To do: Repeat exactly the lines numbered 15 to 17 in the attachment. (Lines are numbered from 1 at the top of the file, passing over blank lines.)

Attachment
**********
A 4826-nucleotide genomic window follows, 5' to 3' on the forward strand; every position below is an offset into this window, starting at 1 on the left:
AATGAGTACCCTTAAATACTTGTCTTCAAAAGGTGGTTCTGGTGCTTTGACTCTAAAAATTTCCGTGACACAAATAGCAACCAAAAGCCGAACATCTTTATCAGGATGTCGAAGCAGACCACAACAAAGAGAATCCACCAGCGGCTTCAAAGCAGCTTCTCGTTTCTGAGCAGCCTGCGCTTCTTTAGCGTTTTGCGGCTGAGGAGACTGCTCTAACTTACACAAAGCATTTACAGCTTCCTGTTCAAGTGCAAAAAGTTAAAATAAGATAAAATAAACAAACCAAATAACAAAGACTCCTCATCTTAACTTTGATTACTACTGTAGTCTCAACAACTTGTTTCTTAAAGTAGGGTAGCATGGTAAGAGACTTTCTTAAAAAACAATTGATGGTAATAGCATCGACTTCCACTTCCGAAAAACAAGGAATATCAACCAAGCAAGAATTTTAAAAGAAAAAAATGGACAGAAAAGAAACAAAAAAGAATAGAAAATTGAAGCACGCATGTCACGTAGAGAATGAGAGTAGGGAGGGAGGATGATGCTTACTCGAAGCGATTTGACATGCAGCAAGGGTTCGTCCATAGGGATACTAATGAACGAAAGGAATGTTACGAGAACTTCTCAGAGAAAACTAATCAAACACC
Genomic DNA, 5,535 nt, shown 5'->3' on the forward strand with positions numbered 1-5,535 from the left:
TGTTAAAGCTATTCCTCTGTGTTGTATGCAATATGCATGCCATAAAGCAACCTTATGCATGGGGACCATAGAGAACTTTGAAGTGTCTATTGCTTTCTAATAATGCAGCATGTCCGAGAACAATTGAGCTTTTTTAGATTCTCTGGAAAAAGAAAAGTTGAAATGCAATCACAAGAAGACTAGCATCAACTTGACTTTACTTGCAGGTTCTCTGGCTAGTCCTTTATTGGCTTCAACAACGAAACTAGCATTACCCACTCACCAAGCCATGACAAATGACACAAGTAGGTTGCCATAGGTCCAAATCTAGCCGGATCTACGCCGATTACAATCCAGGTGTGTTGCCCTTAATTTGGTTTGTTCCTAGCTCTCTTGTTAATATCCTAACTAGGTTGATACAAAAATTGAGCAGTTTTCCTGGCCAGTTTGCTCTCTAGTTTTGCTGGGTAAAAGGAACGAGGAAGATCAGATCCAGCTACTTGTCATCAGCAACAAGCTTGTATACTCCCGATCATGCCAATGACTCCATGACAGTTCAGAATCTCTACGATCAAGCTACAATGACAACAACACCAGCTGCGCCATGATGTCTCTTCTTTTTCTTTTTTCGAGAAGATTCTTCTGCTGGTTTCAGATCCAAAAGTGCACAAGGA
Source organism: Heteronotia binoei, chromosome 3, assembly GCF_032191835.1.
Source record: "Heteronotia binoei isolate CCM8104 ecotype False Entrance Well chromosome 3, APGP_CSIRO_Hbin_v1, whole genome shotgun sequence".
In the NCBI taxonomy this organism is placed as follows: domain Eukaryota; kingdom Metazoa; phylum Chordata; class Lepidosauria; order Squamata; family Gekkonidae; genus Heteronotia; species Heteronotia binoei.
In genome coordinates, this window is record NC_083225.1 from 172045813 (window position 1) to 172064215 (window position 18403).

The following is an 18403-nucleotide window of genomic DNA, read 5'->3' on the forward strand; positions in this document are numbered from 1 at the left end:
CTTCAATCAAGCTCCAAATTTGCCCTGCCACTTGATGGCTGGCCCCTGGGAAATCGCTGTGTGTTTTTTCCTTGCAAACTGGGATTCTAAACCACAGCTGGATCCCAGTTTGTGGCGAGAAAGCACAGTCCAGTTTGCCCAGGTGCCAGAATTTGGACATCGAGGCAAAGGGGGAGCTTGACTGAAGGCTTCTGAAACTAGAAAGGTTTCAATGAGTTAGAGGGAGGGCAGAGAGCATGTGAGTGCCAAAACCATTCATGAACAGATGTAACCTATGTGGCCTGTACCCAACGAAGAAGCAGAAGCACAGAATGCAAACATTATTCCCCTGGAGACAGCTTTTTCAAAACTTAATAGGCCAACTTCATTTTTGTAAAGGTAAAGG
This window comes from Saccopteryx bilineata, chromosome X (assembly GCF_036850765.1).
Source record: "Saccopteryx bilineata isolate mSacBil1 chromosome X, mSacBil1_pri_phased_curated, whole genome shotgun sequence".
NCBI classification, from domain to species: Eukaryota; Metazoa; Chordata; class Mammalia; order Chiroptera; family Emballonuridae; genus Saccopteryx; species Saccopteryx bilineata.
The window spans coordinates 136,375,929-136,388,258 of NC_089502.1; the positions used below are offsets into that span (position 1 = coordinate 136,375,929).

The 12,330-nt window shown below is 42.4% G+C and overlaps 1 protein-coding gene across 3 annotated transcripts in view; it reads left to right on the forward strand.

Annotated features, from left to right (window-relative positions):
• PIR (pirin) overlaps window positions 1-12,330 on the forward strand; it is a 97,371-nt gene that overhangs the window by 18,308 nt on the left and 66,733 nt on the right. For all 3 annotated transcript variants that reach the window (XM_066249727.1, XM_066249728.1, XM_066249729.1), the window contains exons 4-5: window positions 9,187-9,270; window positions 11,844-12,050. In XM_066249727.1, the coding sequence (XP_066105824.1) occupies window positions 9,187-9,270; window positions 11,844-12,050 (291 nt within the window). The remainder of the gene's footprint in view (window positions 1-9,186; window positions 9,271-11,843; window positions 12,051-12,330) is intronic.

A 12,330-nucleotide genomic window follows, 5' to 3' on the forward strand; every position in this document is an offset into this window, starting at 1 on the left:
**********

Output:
The 12,330-nt window shown below is 42.4% G+C and overlaps 1 protein-coding gene across 3 annotated transcripts in view; it reads left to right on the forward strand.

Annotated features, from left to right (window-relative positions):
• PIR (pirin) overlaps window positions 1-12,330 on the forward strand; it is a 97,371-nt gene that overhangs the window by 18,308 nt on the left and 66,733 nt on the right. For all 3 annotated transcript variants that reach the window (XM_066249727.1, XM_066249728.1, XM_066249729.1), the window contains exons 4-5: window positions 9,187-9,270; window positions 11,844-12,050. In XM_066249727.1, the coding sequence (XP_066105824.1) occupies window positions 9,187-9,270; window positions 11,844-12,050 (291 nt within the window). The remainder of the gene's footprint in view (window positions 1-9,186; window positions 9,271-11,843; window positions 12,051-12,330) is intronic.